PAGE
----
September 29, 2015
1. Describe the place where Dorothy lives (use three details).
2. What does Dorothy do when the house is being carried by the tornado?
1. Who does Dorothy’s house kill?
2. What surrounds the land of Oz and prevents Dorothy from easily returning to Kansas?
3. Why does the Witch of the North kiss Dorothy?
1. What does Dorothy do to get ready for her long journey to the Emerald City?
2. What is the favorite color of the people of Munchkinland?
3. What does the Scarecrow hope to get from the Wizard?
1. Is the Scarecrow able to scare crows?
2. Who tells the Scarecrow that he will only be as good as a real man if he has a brain?
1. What does the Tin Woodman hope to get from the Wizard?
2. Why is the Tin Woodman made of tin? Explain the whole story.
1. How does Dorothy protect Toto from the Lion?
2. What does the Lion hope to get from the Wizard?
1. How do they cross the two large ditches in the road? Who has these ideas?
2. What happens with the Kalidahs?
1. How does the raft get out of the current and to the other side of the river?
2. How is the Scarecrow rescued from the pole in the river?
3. Why are the poppy flowers dangerous?
1. Who does the Tin Woodman save by killing the wildcat?
2. How is the Lion saved from the field of Poppies?
1. What must everyone wear before entering the Emerald City gates?
2. What does the wizard look like to Dorothy, to the Scarecrow, to the Tin Woodman and to the Lion?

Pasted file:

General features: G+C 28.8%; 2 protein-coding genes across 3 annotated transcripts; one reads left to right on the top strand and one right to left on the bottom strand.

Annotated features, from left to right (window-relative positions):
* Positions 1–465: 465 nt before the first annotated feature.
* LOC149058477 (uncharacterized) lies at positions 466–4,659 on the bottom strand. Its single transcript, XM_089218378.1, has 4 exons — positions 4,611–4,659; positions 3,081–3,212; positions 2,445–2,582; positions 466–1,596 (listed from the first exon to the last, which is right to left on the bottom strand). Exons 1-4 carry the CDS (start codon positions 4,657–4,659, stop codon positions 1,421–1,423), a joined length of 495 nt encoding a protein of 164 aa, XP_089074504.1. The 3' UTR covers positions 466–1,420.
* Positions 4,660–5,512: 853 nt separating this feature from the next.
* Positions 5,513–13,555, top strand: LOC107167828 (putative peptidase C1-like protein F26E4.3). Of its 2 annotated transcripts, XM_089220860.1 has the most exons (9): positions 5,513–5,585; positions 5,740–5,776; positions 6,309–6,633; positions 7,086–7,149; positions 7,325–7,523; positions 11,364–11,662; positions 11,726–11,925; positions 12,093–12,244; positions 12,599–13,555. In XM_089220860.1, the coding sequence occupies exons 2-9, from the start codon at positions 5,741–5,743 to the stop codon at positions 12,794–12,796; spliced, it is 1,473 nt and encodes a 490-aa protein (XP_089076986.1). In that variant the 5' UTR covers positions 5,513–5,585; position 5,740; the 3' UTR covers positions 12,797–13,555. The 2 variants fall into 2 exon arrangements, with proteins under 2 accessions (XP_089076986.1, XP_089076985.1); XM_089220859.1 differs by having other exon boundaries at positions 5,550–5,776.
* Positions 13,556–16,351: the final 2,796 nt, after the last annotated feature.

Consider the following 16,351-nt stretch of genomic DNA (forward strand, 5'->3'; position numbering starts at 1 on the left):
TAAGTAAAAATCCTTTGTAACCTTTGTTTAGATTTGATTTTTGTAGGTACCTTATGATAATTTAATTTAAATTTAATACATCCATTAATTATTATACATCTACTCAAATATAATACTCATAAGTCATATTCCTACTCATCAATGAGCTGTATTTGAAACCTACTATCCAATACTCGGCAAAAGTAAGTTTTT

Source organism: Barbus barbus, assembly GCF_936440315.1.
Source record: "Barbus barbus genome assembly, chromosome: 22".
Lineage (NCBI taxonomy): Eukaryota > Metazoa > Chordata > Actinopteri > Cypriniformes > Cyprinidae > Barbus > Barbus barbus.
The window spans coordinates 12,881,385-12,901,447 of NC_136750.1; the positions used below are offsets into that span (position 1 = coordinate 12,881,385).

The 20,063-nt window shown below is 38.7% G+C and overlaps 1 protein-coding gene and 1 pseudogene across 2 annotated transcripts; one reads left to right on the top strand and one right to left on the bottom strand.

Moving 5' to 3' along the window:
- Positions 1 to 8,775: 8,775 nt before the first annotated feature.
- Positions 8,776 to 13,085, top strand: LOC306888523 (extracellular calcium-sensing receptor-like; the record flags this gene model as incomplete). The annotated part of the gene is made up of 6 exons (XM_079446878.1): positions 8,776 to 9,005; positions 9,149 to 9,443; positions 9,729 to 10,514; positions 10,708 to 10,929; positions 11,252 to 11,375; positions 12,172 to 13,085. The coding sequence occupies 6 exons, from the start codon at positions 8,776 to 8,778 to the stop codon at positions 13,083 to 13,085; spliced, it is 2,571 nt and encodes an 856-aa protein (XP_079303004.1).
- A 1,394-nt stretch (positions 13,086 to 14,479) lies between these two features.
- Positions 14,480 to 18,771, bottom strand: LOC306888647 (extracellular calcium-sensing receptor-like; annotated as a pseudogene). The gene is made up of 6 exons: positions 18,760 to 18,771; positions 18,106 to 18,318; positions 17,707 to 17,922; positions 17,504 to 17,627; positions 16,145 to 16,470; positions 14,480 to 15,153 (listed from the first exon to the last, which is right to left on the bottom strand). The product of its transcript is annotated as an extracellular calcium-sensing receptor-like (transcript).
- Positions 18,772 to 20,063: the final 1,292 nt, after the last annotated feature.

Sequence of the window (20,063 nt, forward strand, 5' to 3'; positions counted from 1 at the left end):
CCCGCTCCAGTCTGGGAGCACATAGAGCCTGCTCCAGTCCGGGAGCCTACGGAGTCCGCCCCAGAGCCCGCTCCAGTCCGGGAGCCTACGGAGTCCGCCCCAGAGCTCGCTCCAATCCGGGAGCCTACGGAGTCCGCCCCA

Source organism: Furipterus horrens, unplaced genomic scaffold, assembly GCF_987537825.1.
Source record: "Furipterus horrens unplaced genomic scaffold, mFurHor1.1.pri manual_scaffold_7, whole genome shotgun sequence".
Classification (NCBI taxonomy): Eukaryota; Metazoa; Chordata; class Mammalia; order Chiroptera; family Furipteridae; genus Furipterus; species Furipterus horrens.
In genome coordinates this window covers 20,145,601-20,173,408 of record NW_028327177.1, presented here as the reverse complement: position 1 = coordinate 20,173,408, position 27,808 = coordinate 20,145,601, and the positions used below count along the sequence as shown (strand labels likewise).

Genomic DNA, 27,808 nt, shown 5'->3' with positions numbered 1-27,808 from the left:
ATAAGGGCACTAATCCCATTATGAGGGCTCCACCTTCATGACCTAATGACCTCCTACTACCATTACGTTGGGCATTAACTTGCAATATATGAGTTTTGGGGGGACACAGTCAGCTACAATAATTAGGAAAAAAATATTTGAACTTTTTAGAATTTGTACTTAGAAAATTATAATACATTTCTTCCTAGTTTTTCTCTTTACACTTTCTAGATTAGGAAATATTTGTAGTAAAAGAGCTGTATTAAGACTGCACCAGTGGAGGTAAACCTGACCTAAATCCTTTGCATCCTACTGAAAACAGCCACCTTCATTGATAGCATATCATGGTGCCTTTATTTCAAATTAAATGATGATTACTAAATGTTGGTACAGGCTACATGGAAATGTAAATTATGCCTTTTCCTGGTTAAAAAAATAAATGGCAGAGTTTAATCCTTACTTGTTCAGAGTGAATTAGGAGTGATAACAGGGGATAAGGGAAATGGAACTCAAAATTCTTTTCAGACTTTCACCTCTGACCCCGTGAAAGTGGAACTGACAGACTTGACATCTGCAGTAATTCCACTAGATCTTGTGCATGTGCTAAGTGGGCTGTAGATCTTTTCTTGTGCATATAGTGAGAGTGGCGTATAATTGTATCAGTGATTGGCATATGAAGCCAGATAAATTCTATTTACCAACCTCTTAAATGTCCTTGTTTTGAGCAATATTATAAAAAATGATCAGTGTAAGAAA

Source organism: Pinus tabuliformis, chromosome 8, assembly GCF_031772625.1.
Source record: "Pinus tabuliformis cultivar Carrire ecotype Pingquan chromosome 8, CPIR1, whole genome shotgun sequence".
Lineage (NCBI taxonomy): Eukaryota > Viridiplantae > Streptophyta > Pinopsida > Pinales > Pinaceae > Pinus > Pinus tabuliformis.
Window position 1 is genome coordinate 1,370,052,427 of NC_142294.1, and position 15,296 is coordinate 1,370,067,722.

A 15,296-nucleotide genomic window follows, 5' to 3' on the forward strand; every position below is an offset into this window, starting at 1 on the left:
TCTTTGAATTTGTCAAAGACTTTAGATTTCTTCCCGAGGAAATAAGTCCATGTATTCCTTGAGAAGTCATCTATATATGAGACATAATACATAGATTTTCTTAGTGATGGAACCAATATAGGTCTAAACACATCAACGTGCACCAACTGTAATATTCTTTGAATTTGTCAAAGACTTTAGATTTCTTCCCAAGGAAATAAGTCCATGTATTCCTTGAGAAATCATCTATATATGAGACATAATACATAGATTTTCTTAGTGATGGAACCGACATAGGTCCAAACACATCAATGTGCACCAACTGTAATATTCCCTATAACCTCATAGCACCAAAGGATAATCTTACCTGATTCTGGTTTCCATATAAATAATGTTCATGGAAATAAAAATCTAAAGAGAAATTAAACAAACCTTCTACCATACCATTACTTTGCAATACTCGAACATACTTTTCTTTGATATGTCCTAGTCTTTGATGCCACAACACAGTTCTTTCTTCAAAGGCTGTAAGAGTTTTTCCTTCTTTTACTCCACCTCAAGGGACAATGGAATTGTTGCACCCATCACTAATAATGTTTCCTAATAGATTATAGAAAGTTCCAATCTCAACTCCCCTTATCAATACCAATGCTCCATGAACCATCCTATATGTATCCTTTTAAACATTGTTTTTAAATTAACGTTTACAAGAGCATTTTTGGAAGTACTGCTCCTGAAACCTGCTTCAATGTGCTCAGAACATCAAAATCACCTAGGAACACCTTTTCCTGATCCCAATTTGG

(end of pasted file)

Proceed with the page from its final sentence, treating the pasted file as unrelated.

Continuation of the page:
3. What does the wizard ask them to do before he will help them?
1. What happens when the Witch’s wolves try to kill Dorothy and her friends?
2. What happens when the Witch’s crows try to kill Dorothy and her friends?
3. What happens when the Witch’s bees try to kill Dorothy and her friends?
4. What happens when the Winkies try to capture Dorothy and her friends?
5. What happens when the Winged Monkeys attack Dorothy and her friends?
6. How does Dorothy kill the Wicked Witch?
1. How are the Tin Woodman and Scarecrow rescued?
2. What does Dorothy find in a cupboard and take with her when they leave?
1. How do the friends return to the Emerald City?
2. What trick did the Winged Monkeys do to Quelala?
3. What punishment did Queen Gayelette give the monkeys for their trick?
1. Who is the Great Oz really?
2. How did the he get to the land of Oz?
1. How does the wizard give the Scarecrow a brain?
2. How does the wizard give the Tin Woodman a heart?
3. How does the wizard give the Lion courage?
1. How does the wizard plan to take Dorothy back to Kansas?
2. What goes wrong?
3. Who will rule Emerald City after the wizard leaves?
1. Why can’t the Winged Monkeys fly Dorothy to Kansas?
2. Who might be able to help Dorothy?
3. Where does she live?
1. What stops the travelers from going through the trees?
2. How do they solve this problem?
1. What is on the other side of the wall?
2. Why won’t the china princess go with Dorothy to Kansas?
1. Why did the animals of the forest call a meeting?
2. How does the Lion kill the monster?
1. How do the armless Hammer-Heads keep people out of their country?
2. How do Dorothy and her friends get past the Hammer-Heads?
1. What will each of Dorothy’s friends (the Scarecrow, the Tin Woodman and the Lion) do after Dorothy leaves?
2. How does Dorothy get back to Kansas?
3. What happens to the Silver Shoes?
1. What does Aunt Em do when she sees Dorothy?
2. Is Dorothy happy to be home?
July 17, 2015
Within the last two weeks, I read two books about Christian missionaries traveling to alien worlds. I recommend them both. Both are works of fantasy, yet both are grounded in reality, providing wonderful character studies and handling deep philosophical questions.